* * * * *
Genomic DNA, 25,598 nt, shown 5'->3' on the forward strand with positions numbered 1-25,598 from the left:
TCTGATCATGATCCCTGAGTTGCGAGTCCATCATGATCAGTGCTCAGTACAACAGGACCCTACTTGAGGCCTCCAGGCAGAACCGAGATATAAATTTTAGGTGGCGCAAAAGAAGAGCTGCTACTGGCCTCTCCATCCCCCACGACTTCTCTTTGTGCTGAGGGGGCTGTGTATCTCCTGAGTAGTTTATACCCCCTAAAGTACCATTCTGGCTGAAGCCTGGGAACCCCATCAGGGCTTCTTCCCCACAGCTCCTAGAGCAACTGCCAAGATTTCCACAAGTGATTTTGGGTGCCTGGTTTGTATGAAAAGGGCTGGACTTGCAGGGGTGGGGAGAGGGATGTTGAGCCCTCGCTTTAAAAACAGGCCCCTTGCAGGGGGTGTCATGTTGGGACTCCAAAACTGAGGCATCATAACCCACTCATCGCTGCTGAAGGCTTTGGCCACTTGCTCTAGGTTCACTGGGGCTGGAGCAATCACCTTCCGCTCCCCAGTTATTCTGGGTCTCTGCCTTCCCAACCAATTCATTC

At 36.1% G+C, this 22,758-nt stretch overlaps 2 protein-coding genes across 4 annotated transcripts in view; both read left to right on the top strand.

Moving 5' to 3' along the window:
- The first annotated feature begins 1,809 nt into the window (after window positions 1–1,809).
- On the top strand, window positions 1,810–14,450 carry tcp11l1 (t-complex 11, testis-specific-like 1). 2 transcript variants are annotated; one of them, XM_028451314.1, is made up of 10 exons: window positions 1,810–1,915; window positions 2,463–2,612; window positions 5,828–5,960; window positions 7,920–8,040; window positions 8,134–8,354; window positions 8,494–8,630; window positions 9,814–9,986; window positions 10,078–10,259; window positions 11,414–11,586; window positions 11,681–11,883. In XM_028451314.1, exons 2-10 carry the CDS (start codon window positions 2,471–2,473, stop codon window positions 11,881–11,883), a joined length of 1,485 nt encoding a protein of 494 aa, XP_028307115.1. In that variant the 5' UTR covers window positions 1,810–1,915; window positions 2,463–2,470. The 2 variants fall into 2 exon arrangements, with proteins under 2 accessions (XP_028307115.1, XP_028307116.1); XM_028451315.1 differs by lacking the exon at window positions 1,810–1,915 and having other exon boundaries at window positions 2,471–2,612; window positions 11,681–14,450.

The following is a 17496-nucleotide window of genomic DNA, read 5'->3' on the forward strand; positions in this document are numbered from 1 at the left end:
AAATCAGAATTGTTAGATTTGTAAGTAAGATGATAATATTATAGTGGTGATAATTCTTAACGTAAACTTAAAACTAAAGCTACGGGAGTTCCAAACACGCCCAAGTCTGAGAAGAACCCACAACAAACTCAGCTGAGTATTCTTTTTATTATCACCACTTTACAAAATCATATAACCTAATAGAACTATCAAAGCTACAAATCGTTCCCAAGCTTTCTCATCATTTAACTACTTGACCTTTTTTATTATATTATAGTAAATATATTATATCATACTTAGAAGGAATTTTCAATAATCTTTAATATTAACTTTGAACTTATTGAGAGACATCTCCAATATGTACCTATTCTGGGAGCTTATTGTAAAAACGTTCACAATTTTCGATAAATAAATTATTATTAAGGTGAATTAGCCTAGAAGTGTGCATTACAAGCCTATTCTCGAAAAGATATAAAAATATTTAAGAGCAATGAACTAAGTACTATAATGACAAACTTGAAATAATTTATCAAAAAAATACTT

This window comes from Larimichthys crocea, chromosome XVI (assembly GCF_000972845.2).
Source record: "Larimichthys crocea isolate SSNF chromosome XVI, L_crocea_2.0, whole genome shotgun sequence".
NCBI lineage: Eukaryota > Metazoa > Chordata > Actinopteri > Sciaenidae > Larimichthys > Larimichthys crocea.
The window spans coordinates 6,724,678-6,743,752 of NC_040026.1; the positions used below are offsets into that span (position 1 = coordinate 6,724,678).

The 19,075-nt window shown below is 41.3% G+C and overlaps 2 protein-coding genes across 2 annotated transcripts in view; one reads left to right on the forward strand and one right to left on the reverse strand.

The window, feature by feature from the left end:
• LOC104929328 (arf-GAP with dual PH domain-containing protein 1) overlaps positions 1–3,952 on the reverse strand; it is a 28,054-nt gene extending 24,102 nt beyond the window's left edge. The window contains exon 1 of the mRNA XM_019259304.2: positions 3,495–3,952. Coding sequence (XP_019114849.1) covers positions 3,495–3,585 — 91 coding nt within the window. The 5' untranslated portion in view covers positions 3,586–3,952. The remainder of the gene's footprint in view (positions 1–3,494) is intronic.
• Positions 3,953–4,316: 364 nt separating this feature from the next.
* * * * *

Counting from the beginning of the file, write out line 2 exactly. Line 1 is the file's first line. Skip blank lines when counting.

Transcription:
TCTGATCATGATCCCTGAGTTGCGAGTCCATCATGATCAGTGCTCAGTACAACAGGACCCTACTTGAGGCCTCCAGGCAGAACCGAGATATAAATTTTAGGTGGCGCAAAAGAAGAGCTGCTACTGGCCTCTCCATCCCCCACGACTTCTCTTTGTGCTGAGGGGGCTGTGTATCTCCTGAGTAGTTTATACCCCCTAAAGTACCATTCTGGCTGAAGCCTGGGAACCCCATCAGGGCTTCTTCCCCACAGCTCCTAGAGCAACTGCCAAGATTTCCACAAGTGATTTTGGGTGCCTGGTTTGTATGAAAAGGGCTGGACTTGCAGGGGTGGGGAGAGGGATGTTGAGCCCTCGCTTTAAAAACAGGCCCCTTGCAGGGGGTGTCATGTTGGGACTCCAAAACTGAGGCATCATAACCCACTCATCGCTGCTGAAGGCTTTGGCCACTTGCTCTAGGTTCACTGGGGCTGGAGCAATCACCTTCCGCTCCCCAGTTATTCTGGGTCTCTGCCTTCCCAACCAATTCATTC